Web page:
Sutera Harbour Resort appeals to Australian MICE market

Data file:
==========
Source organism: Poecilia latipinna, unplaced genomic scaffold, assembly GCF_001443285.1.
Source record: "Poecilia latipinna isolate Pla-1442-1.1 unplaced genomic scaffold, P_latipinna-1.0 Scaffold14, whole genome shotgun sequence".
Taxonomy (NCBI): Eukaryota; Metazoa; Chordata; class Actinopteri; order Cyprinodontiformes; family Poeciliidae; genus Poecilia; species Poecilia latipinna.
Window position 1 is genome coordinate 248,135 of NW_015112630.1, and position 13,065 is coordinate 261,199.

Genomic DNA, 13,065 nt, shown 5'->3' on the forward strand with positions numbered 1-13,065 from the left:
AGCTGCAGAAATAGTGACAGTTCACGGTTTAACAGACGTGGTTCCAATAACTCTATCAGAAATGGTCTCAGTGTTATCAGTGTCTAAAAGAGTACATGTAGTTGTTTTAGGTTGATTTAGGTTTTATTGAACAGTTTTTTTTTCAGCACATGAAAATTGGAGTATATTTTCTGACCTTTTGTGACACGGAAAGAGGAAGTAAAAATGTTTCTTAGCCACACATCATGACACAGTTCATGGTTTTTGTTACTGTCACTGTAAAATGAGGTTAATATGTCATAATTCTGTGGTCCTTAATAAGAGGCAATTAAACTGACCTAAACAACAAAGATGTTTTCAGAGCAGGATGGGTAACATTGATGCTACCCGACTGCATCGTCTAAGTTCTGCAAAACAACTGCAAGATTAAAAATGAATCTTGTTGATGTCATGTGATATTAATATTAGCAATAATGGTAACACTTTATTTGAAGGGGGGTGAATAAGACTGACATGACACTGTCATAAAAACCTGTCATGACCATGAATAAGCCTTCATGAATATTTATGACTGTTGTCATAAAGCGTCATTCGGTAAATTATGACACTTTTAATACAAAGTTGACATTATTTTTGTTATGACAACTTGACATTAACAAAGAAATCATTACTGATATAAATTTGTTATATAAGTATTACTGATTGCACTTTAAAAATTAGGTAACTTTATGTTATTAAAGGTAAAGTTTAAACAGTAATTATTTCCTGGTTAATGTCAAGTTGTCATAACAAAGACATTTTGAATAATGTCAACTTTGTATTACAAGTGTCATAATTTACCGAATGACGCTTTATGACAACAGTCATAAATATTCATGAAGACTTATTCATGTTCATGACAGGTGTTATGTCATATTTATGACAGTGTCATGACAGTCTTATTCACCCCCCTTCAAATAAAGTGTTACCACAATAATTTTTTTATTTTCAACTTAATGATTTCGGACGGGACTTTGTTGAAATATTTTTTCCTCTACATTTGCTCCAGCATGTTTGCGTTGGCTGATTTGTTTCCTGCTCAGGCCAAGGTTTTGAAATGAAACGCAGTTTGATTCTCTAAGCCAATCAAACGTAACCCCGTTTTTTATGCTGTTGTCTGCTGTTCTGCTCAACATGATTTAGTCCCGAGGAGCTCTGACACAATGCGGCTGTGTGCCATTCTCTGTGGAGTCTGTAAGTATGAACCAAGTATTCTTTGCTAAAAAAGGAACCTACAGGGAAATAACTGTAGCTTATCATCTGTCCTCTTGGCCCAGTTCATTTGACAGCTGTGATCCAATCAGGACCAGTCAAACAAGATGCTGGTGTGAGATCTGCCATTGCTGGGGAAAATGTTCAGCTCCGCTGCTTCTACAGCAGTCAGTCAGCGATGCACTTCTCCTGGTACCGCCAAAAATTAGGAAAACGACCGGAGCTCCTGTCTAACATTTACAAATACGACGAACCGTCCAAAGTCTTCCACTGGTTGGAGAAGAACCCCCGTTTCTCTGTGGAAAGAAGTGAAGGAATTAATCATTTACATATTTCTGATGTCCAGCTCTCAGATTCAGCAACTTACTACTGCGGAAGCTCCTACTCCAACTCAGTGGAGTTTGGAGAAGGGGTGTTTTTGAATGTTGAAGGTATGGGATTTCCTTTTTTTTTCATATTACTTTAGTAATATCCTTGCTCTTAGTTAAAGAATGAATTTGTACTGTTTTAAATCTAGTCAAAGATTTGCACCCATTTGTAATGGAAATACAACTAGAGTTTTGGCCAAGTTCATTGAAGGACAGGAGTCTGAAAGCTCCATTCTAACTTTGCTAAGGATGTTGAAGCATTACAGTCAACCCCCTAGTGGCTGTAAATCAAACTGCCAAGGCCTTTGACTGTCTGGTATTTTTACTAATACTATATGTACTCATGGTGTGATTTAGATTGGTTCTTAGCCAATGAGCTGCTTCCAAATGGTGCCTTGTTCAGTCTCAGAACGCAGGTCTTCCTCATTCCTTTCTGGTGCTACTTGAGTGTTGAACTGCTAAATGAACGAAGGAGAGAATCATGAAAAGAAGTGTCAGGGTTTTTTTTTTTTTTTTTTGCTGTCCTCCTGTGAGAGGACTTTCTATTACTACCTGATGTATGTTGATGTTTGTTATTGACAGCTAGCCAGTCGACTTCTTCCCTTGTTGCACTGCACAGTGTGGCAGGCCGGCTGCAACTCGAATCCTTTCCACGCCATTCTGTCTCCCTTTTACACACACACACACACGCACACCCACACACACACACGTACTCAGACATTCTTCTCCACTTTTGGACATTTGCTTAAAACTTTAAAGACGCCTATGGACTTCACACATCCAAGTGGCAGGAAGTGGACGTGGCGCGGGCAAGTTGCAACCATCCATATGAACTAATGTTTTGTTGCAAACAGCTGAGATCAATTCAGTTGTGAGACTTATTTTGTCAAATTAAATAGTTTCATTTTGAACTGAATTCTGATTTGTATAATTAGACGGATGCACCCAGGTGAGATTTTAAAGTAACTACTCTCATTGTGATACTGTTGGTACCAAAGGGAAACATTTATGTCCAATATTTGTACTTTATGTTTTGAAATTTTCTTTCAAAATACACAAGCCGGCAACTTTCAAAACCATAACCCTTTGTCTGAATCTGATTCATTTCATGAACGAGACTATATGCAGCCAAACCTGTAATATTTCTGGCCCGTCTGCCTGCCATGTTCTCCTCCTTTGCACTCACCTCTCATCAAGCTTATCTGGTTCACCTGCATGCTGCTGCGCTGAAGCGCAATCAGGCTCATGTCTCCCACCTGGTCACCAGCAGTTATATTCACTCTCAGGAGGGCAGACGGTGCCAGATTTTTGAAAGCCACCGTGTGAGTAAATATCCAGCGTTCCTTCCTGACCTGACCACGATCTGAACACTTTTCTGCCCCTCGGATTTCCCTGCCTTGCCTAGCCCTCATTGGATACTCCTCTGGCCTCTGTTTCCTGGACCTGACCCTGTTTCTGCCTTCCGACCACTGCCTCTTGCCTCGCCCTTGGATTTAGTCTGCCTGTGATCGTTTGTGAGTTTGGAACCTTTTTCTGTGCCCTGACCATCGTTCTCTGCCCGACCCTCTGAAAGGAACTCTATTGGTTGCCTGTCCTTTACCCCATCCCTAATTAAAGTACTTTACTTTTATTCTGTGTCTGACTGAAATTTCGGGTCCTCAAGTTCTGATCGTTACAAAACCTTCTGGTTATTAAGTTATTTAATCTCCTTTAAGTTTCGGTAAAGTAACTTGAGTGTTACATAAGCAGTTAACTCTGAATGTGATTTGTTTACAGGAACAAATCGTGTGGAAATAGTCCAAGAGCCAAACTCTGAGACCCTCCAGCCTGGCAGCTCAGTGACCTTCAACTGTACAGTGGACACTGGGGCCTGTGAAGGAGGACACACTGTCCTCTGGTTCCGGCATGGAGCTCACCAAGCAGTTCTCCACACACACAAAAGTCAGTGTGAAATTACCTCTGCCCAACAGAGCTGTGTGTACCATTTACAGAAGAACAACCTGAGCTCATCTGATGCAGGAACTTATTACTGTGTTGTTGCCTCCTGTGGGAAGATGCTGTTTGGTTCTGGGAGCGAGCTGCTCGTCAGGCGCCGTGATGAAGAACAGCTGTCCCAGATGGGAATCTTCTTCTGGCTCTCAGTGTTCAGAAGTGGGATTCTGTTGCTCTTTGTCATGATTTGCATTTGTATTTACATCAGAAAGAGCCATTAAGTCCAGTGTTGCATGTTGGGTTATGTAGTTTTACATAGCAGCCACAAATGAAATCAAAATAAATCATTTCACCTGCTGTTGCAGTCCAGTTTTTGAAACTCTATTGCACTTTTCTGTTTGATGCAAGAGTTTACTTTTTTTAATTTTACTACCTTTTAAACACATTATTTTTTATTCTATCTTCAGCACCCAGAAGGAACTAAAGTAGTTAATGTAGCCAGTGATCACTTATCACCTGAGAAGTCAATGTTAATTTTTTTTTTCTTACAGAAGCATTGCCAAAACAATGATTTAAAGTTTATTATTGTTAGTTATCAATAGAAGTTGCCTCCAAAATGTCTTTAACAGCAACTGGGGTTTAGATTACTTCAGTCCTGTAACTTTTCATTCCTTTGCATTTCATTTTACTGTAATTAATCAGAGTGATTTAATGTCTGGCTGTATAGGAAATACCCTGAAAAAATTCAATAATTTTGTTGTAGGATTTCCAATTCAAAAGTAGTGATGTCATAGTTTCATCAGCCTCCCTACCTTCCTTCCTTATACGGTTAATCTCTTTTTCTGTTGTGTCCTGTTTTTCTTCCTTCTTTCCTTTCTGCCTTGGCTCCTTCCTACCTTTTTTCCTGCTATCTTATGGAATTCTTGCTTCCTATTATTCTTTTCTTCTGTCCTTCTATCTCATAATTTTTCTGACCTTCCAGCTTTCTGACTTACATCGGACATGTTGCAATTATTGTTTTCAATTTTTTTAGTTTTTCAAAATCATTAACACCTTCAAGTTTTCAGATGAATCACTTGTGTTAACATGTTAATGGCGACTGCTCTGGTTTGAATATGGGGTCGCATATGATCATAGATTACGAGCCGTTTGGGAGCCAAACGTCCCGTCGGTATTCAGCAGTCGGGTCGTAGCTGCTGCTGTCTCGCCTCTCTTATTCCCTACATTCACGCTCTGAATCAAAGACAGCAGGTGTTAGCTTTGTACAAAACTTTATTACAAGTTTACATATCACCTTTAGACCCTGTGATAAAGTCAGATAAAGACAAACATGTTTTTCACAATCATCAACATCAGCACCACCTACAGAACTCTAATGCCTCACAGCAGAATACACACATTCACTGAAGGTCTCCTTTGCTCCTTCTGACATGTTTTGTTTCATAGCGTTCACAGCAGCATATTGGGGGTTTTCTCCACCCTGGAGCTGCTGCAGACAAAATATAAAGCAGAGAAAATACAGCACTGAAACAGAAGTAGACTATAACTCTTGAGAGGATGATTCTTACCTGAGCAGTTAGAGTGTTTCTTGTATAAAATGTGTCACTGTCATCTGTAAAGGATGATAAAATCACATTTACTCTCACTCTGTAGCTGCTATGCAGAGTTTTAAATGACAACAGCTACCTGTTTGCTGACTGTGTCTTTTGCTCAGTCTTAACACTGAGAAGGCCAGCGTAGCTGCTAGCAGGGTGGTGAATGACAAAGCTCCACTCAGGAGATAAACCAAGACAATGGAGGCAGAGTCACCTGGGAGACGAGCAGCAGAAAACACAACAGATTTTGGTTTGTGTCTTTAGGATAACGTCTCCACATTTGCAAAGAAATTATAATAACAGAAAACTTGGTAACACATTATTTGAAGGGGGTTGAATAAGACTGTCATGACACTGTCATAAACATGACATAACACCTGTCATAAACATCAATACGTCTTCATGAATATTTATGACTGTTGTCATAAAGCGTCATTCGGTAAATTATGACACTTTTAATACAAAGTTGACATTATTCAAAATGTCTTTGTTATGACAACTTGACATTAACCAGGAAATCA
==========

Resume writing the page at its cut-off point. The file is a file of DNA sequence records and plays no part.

first_imgThe Magellan Sutera Resort has a Grand Ballroom, 10 multi-purpose/multi-sized meeting rooms and a conveniently-located Rose Garden for outdoor functions. Sutera Harbour Resort Malaysia is focusing on Australia’s Meetings Incentive Conferences and Events (MICE) market, aiming to provide corporate travellers with more than just a fly and flop destination. The Malaysian lifestyle resort is located just outside Kota Kinabalu in the northern state of Sabah, Borneo and encompasses a high-rise hotel complex (Pacific Sutera Hotel) and marina-adjacent accommodation (Magellan Sutera Resort). “The resort is currently undergoing refurbishment, yet given the size of the fully-integrated complex and the way in which the works are being conducted, guests will rarely be disturbed by the construction,” 4 Corners Travel director Richard Skewes said. Sutera Harbour Resort has yielding relationship with Tourism Malaysia in promoting the destination. Sutera Harbour Resort also own Sutera Sanctuary Lodges on Mount Kinabalu and The Manukan Island Resort, offering tranquil and eco-friendly options for MICE and accommodation. With facilities including a 27-hole Golf & Country Club, 15 restaurants and bars, 28 meeting rooms and large auditoriums, Sutera Harbour Resort aims to capture the attention of Australia’s growing MICE market.   Source = ETB News: P.T. Catering for corporate travellers, the Pacific Sutera Hotel has a split-option ballroom, 10 multi-purpose/multi-sized meeting rooms and a sprawling outdoor lobby area with Hibiscus Garden. “Sutera offers Australian corporate travellers a creative meetings experience; pairing luxury with the wilds of Borneo’s incredible landscape, vistas and unique exploration opportunities.” “The resort is located in such an accessible area, however, the area is still relatively untouched in terms of tourism – providing travellers a real place to explore,” Tourism Malaysia marketing manager Peter Power said. The resort also runs the North Borneo Railway; with a capacity for 180 passengers, the attraction is tailor-made for theme events hosted by the five-star tourism complex. “Sutera offers Australian corporate travellers a creative meetings experience.”last_img read more